Trends of fragrances that change with time
According to Hashimoto, there is always a fragrance that matches each generation.
“Actually, there are worldwide trends when it comes to fragrances. There is an invisible wave to scents, and trends are born from the desires of the people living in that time.”
“For example, about 15 years ago white sage, which is a natural herb, was hugely popular. During that time, palo santo, an aromatic wood from South and Central America, was not popular at all, but around 8 years ago, everyone suddenly started talking about how mesmerising the scent was.”
These trends in fragrances also subtly show how people think.. Like in fashion, there’s a connection with the mood of that generation.
“Fashion brands often release a unique version of their fragrance. Working with fragrances is a lot of work because you have to constantly keep up with current trends and moods. CBD is another ingredient that has recently become a part of our everyday lives. How we can incorporate these trends in the world of fragrance is a constant challenge.”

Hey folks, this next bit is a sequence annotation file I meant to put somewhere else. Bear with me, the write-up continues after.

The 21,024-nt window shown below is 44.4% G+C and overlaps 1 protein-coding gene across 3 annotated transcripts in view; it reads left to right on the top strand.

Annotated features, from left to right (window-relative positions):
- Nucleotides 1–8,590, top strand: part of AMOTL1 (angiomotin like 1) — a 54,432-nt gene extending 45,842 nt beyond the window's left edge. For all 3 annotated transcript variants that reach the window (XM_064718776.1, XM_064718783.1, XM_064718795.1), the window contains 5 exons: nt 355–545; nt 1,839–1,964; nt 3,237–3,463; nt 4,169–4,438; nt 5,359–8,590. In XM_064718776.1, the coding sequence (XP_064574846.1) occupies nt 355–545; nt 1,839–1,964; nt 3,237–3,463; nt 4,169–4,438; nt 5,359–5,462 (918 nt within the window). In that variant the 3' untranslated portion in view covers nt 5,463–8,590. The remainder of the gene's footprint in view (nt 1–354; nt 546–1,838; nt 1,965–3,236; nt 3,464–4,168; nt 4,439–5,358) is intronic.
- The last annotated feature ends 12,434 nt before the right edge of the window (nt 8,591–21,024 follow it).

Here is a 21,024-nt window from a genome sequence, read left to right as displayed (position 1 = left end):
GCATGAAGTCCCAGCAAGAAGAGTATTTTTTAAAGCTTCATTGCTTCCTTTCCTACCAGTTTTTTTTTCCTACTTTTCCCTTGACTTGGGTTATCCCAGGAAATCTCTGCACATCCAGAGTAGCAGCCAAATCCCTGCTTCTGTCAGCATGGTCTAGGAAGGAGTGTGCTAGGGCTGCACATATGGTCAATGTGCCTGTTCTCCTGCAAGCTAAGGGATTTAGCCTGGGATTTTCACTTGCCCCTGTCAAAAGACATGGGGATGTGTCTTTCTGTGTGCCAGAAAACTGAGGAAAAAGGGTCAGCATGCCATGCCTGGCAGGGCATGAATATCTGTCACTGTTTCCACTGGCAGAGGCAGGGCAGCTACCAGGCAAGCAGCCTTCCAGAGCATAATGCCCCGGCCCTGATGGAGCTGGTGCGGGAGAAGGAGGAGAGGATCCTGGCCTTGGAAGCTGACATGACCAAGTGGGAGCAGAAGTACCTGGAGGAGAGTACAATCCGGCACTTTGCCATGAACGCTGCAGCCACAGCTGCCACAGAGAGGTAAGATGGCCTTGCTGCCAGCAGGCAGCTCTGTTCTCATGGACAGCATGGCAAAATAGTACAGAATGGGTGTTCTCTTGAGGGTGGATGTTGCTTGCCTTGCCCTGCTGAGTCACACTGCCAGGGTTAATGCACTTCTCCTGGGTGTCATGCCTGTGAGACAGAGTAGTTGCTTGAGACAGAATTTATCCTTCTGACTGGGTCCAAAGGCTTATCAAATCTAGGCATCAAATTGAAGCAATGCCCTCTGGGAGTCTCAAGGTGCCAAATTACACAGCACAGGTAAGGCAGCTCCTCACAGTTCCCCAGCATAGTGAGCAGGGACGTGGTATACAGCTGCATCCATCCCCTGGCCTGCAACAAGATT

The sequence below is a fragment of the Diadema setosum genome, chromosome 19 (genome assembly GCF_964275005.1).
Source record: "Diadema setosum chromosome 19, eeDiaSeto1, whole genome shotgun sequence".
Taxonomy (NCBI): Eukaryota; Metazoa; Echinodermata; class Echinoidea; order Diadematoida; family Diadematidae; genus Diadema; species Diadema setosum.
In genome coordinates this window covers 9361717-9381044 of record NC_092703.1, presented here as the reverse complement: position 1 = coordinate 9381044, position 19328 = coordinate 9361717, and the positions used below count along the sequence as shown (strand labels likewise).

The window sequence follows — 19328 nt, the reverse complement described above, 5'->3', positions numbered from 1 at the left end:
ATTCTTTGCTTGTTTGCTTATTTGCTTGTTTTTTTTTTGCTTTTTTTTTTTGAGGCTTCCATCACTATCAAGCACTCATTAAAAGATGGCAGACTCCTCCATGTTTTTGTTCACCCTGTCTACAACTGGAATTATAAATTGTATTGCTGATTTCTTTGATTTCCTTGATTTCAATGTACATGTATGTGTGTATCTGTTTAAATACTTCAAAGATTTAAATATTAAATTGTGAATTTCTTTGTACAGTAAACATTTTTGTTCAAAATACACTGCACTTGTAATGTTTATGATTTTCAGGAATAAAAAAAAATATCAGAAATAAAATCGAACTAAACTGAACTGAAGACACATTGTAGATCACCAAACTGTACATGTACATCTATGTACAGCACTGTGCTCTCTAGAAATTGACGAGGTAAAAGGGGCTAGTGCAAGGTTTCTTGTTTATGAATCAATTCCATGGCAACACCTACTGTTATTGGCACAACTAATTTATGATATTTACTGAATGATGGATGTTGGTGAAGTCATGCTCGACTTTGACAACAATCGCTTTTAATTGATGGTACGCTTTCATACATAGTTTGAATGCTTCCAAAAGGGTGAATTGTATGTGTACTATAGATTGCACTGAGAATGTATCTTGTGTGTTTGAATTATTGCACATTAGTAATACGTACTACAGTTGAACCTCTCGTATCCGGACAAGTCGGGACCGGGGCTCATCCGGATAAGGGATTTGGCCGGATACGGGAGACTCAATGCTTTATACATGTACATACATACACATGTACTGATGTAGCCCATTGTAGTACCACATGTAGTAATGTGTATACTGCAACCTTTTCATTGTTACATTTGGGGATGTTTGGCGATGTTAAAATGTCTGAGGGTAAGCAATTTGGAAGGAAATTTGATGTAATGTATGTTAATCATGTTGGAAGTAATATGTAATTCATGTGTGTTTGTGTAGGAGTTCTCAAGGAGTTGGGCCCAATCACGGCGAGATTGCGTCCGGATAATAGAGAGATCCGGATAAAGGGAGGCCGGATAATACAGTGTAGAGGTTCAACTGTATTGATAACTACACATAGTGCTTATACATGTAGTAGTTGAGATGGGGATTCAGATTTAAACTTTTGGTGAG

In 2020, our daily lives changed dramatically. Hashimoto believes that the trends in fragrance are also about to change.
“I think the current popularity of palo santo is coming to an end soon. I think the next movement will involve “sour” fragrances. Sour scents are not common in Japanese culture, so there is room for growth here.”
“There is no end to making fragrances. The fun of it is in the fact that there will never be a final destination. That’s why the process of making fragrances itself is what makes incense so fascinating.”
Creative fragrances examine our relationship with the earth and plants, and connect people with other living things.
As a traditional field of incense craftsman, Hashimoto creates fragrances that transcend into the future. For him, fragrance is an artform, as well as his way of documenting our world and times.
(Photo: Yuko Kawashima）